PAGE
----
Stephen Hester, the chief executive of Britain's state-rescued Royal Bank of Scotland, said on Wednesday that he underestimated a row over his huge bonus and had considered resigning.
Hester bowed to public anger last month and waived his annual bonus of shares worth £963,000 ($1.5 million, 1.15 million euro) on top of his £1.2 million salary. He wrote to staff on Tuesday to explain his decision.
The vast bonus -- amid ongoing government austerity and economic gloom -- had sparked outrage among trade unions and opposition politicians because RBS is 82-percent state-owned after a massive bailout.
"I understand why these issues are controversial, particularly in a time of austerity ... and of course we underestimated that," Hester told BBC Radio 4.
"The spotlight RBS is in makes our job more difficult, and in turn makes it harder for what we have to do for the country, but we have to overcome that.
While he said he had "great sympathy and understanding" for people concerned about the high rewards in the banking industry, such "societal issues" were ultimately a matter for politicians.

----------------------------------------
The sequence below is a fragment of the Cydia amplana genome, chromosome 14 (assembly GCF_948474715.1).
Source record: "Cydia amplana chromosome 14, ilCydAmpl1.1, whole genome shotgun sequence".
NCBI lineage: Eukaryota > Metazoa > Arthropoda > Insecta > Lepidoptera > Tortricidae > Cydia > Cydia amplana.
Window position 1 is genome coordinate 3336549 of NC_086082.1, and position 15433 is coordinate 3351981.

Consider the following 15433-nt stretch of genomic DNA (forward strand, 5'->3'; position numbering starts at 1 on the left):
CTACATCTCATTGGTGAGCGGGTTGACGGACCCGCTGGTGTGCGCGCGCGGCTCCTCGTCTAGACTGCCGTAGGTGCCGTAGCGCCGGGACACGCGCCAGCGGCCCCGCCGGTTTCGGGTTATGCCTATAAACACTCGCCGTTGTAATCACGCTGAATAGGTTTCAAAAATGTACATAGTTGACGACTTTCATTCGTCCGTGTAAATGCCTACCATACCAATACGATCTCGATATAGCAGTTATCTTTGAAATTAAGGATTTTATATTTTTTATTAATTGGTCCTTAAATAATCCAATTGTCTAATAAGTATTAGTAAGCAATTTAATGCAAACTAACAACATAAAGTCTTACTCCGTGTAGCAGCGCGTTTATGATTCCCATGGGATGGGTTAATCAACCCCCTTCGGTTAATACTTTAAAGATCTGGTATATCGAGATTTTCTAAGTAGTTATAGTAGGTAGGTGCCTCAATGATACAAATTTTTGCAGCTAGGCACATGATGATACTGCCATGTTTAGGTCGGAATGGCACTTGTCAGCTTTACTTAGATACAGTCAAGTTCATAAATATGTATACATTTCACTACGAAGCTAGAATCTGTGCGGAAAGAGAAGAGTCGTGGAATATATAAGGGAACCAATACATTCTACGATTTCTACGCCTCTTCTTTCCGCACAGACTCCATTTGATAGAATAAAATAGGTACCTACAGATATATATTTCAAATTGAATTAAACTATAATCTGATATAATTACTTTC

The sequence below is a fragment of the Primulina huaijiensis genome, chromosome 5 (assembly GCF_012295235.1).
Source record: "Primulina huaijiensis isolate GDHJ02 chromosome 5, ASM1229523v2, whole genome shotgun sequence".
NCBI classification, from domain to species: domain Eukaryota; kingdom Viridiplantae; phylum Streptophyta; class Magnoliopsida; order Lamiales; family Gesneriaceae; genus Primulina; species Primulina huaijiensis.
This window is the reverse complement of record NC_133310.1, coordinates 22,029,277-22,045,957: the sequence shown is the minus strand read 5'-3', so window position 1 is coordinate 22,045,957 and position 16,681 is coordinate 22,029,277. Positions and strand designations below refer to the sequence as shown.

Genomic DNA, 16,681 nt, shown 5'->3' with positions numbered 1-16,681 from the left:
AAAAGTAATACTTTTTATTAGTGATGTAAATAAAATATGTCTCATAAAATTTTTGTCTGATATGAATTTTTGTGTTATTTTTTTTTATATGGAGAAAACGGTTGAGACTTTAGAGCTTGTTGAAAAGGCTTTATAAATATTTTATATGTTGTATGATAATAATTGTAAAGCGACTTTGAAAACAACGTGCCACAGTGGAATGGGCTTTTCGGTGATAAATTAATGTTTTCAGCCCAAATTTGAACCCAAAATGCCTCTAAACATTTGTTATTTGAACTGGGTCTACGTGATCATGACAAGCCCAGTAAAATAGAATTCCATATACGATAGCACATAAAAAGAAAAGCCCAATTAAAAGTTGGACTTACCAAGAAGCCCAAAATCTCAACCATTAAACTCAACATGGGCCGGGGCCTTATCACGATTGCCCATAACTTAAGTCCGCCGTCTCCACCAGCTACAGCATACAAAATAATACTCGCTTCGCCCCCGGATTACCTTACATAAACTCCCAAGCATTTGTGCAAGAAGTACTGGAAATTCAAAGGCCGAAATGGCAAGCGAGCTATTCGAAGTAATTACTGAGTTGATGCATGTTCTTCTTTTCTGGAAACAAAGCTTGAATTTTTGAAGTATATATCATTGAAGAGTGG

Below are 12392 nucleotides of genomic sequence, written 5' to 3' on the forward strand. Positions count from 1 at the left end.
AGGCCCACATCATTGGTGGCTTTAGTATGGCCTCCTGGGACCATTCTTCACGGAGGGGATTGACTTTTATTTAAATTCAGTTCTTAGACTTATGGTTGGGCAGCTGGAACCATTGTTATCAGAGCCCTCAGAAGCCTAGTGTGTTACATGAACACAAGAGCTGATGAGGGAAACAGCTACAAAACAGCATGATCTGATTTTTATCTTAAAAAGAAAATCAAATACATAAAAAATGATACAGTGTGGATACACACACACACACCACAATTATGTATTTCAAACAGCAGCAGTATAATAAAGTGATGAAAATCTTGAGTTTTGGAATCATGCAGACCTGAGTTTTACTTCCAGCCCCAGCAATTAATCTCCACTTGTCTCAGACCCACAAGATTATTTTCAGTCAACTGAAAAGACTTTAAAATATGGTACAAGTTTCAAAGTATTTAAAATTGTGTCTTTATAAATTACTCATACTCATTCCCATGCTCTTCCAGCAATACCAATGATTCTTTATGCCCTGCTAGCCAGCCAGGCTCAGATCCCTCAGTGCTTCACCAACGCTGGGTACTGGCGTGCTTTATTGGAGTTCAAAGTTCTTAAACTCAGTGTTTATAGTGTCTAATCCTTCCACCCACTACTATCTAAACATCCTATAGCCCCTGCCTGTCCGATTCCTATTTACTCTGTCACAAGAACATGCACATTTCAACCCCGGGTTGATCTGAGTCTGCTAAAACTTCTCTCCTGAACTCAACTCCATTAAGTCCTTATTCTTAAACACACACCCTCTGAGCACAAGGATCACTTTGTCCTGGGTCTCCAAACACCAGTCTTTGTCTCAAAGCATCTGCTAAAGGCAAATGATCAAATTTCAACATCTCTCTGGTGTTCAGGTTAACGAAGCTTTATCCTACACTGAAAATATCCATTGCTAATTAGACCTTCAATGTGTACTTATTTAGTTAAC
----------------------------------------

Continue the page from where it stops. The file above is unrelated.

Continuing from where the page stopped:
"I took the judgment that it was going to be damaging for RBS to stay in the intensity of the spotlight that we had got into," he said, when asked about his decision to waive the bonus.
"In the end the job the job that I was asked to do, when RBS was collapsing, was about recovering this bank and helping it to succeed and that is what I really wanted to accomplish."
The RBS chief also revealed that he had considered resigning over the controversial issue.
There have been some deeply depressing moments -- not just now but over the last three years.
"In the end, I came to the conclusion that it would be actually indulgent for me to resign, and that what I ought to do was to draw on the reserves of strength I have and try and make RBS a success."
Hester added that the current management team was tasked with defusing a balance-sheet "time bomb".
"When I was asked to take on this job three years ago, I had to replace the whole senior management team of RBS.
"We had to go around the world looking for the best people. Not just people to run a bank well -- but people to defuse the biggest time bomb in history, in terms of bank balance sheets.
"Those people are doing a good job. I think they deserve recognition if they do a good job. It is our task to make sure there is a connection between the job that the people are doing and how they get treated."